Redeeming Your Time

What are we supposed to do with all the time we have on our hands now? Perhaps you don’t feel that tension during the day if your household is like ours and you’re trying to both work full-time and do school for your kids, but as the busyness of the day ends and the weekends arrive, it may make itself known. In a day when many people are wondering what we’re supposed to be doing, here are some answers to that tough question.

Reverend Jonathan Waits
Sermon: Redeeming Your Time (2 Peter 3:14-17)
Date: April 5, 2020

So, are you bored yet? As I occasionally scroll through my Facebook feed, I see post after post of people asking to be entertained. We are living in an interesting time. For a society that is as digitally fed as ours is, we are collectively learning that you can only stream so much content before you’ve had enough. The other day my boys watched a show in the morning, and then entirely of their own accord turned the TV off and went outside to play for pretty much the rest of the morning. All by themselves. I didn’t have to tell them to go at all. I wondered for just a bit if someone had replaced all my children with doppelgangers. Our culture is collectively rediscovering that there is a whole world outdoors that reflects God’s beauty and is worth exploring to its fullest. We are reconnecting on walks in ways we haven’t done in some time. I wonder sometimes if our reaction once things get back to whatever normal is going to be on the other side of this will be to overload on busyness to make up for the lack we have enjoyed, or to realize just how busy we were in comparison with how we have been and opt for a slower pace all on our own. Then again, perhaps not, but maybe. Still, that doesn’t change the fact that these are interesting times and not necessarily in a good way.

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Morning Musing: Habakkuk 2:20

“But the Lord is in his holy temple; let the whole earth be silent in his presence.”‬‬ (CSB – Read the chapter)

There are some people who, when they speak, everyone around them listens. You’ve perhaps been around people like this before. There was just something about them. Not everyone has this. It’s generally a reputation that is earned over time. Not everyone recognizes it immediately. But when they do, they fall in line. What Habakkuk wants us to recognize here is that God is one of these people.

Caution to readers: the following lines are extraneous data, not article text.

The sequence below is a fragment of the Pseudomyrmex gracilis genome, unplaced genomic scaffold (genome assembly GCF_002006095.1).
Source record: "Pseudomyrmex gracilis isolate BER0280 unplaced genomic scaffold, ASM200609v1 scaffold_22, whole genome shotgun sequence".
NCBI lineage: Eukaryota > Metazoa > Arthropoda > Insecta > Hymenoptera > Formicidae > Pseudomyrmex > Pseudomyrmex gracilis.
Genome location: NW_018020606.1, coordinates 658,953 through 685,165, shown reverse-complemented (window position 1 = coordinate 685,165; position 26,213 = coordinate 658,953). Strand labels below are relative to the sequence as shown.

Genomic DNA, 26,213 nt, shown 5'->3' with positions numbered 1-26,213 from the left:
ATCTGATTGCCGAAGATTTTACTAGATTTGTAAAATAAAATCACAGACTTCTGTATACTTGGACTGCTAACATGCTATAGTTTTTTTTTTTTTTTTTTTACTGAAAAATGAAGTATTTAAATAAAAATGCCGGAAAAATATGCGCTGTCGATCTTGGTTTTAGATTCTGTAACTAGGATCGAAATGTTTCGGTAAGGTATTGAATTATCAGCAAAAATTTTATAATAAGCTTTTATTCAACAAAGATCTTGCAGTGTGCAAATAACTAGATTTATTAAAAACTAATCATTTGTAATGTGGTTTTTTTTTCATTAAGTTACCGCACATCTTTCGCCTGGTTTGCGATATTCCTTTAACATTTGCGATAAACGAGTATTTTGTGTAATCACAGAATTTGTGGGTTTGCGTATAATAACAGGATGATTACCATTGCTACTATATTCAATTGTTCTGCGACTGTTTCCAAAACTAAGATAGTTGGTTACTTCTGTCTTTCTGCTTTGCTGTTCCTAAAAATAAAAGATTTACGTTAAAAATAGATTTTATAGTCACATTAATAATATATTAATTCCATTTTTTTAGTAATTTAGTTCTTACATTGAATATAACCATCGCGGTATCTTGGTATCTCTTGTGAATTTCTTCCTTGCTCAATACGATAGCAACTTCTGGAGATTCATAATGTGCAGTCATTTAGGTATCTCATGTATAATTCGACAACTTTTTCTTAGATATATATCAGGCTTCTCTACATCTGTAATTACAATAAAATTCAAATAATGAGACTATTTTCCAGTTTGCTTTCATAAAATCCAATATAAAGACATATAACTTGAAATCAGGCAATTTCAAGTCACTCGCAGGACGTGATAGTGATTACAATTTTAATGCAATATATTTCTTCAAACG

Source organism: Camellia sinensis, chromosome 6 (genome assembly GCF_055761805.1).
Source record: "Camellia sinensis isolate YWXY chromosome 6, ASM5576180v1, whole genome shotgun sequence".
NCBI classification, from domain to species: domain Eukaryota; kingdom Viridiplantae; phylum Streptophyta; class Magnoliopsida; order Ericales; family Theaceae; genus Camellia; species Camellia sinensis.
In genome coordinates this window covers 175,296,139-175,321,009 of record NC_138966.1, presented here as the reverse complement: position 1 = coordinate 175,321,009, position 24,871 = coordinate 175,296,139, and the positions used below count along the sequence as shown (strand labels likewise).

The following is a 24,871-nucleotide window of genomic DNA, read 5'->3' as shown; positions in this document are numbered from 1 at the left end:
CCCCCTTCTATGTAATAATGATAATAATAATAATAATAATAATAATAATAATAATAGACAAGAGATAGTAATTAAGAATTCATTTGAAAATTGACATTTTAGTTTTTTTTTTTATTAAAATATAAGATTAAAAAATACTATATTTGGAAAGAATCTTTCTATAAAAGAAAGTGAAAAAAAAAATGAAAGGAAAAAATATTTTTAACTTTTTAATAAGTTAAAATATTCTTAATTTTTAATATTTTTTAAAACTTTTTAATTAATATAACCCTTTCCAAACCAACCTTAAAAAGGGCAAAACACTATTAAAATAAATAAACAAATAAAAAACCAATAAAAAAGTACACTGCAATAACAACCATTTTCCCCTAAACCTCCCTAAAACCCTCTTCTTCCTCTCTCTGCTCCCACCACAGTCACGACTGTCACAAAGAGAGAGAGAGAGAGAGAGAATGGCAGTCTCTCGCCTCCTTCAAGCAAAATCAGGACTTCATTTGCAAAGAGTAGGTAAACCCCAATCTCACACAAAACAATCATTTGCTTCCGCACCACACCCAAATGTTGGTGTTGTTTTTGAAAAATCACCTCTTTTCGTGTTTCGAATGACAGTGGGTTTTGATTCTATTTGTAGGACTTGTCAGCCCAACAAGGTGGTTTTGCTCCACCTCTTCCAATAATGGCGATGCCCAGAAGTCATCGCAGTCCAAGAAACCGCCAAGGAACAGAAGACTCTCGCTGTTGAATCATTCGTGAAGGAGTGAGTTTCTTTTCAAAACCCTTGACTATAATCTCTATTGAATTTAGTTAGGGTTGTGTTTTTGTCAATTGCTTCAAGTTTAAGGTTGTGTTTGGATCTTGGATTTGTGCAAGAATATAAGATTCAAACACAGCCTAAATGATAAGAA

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Morning Musing: Habakkuk 2:18-19

“What use is a carved idol after its craftsman carves it? It is only a cast image, a teacher of lies. For the one who crafts its shape trusts in it and makes worthless idols that cannot speak. Woe to him who says to wood: Wake up! or to mute stone: Come alive! Can it teach? Look! It may be plated with gold and silver, yet there is no breath in it at all.”‬‬ (CSB – Read the chapter)

Have you ever tried to get more out of something than it was designed to do? Sometimes we hear about a driver pushing a car, or a pilot a plane to its limits and beyond, but while those occasions can make for impressive stories, a car was designed to drive and a plane to fly. If that’s what they are doing, then they’re right in their zone. I’m talking about trying to get something to do what it was never designed to do. Those stories usually leave us shaking our heads at the foolishness of the person making the effort. In this last woe, Habakkuk cautions those who would do something similar.

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Digging in Deeper: Amos 5:21-24

“I hate, I despise, your feasts! I can’t stand the stench of your solemn assemblies. Even if you offer me your burnt offerings and grain offerings, I will not accept them; I will have no regard for your fellowship offerings of fattened cattle. Take away from me the noise of your songs! I will not listen to the music of your harps. But let justice flow like water, and righteousness, like an unfailing stream.”‬‬ (CSB – Read the chapter)

Have you ever received a gift you really didn’t want? I remember playing a big family White Elephant game when I was growing up. I can’t remember exactly what the first gift I opened was, but it was something pretty cool and I was pleased. But then, my uncle used his turn to steal it for my cousin. The second gift I opened was literally a paperweight. I was crushed. I may have gotten a gift, but I most decidedly did not want it. That was a little bit like how God felt about the worship of the Israelites here. He wanted one thing, but they kept giving Him another; and He wasn’t happy about it.

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Digging in Deeper: Amos 4:4-5

“Come to Bethel and rebel; rebel even more at Gilgal! Bring your sacrifices every morning, your tenths every three days. Offer leavened bread as a thank offering, and loudly proclaim your freewill offerings, for that is what you Israelites love to do! This is the declaration of the Lord God.” (CSB – Read the chapter)

Have you ever done the right thing in the wrong place? I was watching one of the Diary of a Wimpy Kid movies with my boys the other day. In one scene, the main character was at a hotel with his family. After a misadventure out in the parking lot late one night, he went back to his room and crawled in bed with his parents only to discover the next morning that it wasn’t his room at all. He had spent the night with another family. That was a pretty funny episode, but as Israel reminds us here, doing things that look right in the wrong places can actually be a pretty dangerous thing as well.

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